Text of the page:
For high frequency electromagnetic light waves in the frequency range of several 100,000 gigahertz (500,000 GHz corresponds to yellow light with 600 Nm wavelength), one needs very small antennas, which are not larger than a half light wave length, thus maximally 350 nanometers (1 nanometer = 1 millionth millimeter). The scientists of the DFG Heisenberg Nanoscale Science group used an electron-beam to make gold nanoantennas of 70-300 nanometers. The results were published in the journal Nanotechnology (Nanotechnology 20 (2009) 425203).
The nano-antennas could be used for future terabit information transfer, but also as tool for the optical microscopy.
The wavelengths the antennas are designed for correlate with frequencies of 500 THz and more. Of course, no semiconductor elements are available to drive these antennas. For this reason, they are excited with white light; each antenna gets into resonance for its specific frequency (= light color), forming a frequency multiplex broadband array for data transmission with data rates 10 thousand times higher than existing wireless broadband technologies, the institute claims. Modulation of the light beams is achieved by application of the superposition principle, Eisler explained.
Since no semiconductors are available to drive the antennas electrically, the research group focuses on unconventional methods to transmit and receive data. “Actually we should develop nano switching elements that make use of quantum technology”, Eisler said. While quantum computers still are in a very early stage of development, a technical use of these optical antennas could be possible within five to ten years, Eisler believes.
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In this paper we present our approach for engineering gold dipole nanoantennas. Using electron-beam lithography we have been able to produce arrays of single gold antennas with dimensions from 70 to 300 nm total length with a highly reproducible nanoengineering protocol. Characterizing these gold nanoantenna architectures by optical means via dark-field microscopy and scattering spectroscopy gives the linear optical response function as a figure-of-merit for the antenna resonances, spectral linewidth and integrated scattering intensity. We observe an enhanced integrated scattering probability for two arm gold dipole nanoantennas with an antenna feed gap compared to antennas of the size of one arm without a gap.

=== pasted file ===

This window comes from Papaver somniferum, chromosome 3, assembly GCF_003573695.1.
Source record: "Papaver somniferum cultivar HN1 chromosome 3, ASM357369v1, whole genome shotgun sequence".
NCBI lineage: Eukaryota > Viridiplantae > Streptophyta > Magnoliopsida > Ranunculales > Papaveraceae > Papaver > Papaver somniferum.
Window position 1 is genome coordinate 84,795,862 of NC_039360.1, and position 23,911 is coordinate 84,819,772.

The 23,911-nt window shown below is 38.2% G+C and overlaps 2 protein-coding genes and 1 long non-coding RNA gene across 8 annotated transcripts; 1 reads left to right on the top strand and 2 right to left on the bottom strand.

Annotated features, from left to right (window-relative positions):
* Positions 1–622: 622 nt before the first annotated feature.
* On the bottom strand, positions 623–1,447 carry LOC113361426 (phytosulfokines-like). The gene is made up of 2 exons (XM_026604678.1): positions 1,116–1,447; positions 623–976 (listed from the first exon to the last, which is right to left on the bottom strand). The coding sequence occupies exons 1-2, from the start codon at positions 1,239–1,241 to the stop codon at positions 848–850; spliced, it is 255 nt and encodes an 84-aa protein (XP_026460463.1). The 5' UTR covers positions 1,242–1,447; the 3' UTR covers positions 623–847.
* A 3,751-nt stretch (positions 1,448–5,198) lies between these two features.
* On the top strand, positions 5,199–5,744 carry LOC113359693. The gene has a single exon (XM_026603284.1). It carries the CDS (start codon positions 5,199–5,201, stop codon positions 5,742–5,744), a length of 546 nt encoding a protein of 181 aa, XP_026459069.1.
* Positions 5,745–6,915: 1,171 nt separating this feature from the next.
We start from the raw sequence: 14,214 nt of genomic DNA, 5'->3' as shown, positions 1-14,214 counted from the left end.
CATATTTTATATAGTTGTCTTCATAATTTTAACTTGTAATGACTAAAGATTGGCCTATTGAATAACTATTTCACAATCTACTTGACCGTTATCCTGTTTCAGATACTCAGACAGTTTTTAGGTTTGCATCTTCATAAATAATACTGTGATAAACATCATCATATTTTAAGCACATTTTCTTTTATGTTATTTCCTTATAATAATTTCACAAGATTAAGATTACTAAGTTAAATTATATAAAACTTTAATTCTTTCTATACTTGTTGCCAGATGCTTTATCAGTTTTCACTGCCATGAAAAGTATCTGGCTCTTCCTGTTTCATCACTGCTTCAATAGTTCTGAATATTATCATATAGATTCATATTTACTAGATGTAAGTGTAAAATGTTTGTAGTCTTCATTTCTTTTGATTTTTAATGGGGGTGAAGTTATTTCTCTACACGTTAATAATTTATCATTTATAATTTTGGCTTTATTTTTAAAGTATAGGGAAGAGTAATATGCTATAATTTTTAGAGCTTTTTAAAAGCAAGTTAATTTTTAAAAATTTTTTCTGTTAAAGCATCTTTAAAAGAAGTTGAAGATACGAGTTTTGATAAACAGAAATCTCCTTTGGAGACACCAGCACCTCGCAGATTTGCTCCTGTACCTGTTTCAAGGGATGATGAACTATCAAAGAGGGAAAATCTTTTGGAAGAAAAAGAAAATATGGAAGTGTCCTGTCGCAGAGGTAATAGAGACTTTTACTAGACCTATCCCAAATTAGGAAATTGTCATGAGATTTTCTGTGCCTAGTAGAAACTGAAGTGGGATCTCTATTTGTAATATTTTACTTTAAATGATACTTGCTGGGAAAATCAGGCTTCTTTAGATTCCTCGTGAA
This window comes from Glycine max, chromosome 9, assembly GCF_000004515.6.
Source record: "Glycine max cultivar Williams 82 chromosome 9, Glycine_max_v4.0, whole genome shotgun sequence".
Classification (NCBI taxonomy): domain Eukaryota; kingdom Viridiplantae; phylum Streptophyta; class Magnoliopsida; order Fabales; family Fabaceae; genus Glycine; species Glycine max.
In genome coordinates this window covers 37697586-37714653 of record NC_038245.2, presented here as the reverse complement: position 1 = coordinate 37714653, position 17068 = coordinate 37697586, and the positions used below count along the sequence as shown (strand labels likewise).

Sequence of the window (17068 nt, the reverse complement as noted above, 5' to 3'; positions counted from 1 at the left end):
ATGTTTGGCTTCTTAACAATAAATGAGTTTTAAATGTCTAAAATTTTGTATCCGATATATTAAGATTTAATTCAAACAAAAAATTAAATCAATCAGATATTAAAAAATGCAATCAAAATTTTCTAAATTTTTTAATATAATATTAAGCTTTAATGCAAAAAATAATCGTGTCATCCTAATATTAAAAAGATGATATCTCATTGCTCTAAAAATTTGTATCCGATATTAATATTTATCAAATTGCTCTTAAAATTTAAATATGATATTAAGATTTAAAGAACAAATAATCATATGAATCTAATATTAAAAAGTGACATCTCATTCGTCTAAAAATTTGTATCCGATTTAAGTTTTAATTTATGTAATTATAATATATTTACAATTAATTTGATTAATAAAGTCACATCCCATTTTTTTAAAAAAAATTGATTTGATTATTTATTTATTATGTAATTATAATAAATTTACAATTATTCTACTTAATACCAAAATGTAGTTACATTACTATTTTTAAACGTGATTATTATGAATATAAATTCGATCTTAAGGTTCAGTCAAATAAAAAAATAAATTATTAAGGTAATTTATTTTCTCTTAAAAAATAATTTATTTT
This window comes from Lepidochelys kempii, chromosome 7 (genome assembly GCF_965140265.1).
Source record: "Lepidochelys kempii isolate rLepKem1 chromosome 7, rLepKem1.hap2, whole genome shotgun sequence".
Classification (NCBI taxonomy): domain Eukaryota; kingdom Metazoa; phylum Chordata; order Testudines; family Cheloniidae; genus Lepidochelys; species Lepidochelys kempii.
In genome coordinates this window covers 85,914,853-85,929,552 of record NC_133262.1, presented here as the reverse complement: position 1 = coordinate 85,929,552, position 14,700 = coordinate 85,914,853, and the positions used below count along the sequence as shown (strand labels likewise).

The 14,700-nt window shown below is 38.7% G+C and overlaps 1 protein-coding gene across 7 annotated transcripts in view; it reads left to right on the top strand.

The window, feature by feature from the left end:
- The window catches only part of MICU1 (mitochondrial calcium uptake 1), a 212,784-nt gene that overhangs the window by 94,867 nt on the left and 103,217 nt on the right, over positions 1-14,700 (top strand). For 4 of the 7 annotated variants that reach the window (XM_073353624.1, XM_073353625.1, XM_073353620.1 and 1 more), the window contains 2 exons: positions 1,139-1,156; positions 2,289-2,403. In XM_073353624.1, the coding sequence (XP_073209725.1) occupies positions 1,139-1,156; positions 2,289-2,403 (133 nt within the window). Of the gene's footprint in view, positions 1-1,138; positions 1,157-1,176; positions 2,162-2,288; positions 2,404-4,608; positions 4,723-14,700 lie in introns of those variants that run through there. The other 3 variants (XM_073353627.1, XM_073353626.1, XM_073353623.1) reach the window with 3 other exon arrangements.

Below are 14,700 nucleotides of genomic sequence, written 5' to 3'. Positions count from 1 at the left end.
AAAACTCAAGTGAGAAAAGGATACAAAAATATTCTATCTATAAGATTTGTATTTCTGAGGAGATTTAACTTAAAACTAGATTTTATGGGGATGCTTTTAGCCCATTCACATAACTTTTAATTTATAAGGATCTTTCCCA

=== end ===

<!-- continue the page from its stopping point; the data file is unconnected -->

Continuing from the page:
We have presented a nanoengineering e-beam lithography fabrication protocol that enables us to fabricate reliably two arm and single arm gold dipole nanoantennas with feature sizes as small as 20 nm. For the smallest gold antennas, we measured the linear optical scattering response function by systematically varying the antenna dimensions. We have characterized those resonance scattering spectra as damped Lorentzian oscillators. From this model, we have been able to extract the resonance energy peak position, the spectral width and the relative scattering intensity. We found that a nanoantenna feed gap with smaller than 30 nm synergistically combines the near-field coupling of two antenna arms of length Larm each, creating localized electromagnetic hot spots at a well-chosen subwavelength volume, with exceptionally enhanced far-field photon scattering probabilities. The physical volume does not explain the enhanced photon scattering probability completely when classical scattering theory is applied. We thus speculate that the nanoantenna feed gap as an electromagnetic hot spot may act as an additional dipole source that highly perturbs the internal field of the gold nanoantenna and effectively contributes to the enhanced far-field scattering intensity of visible photons. Quantitative near-field experiments at subwavelength volume are needed to characterize the antenna feed gap and its contribution to the far-field scattering response as well as to the near-field localization capability that go hand in hand with detailed topography information in those nanogaps. Moreover, the dipole allowed longitudinal eigenmode of nanoantennas with and without antenna feed gap needs to be considered in detail.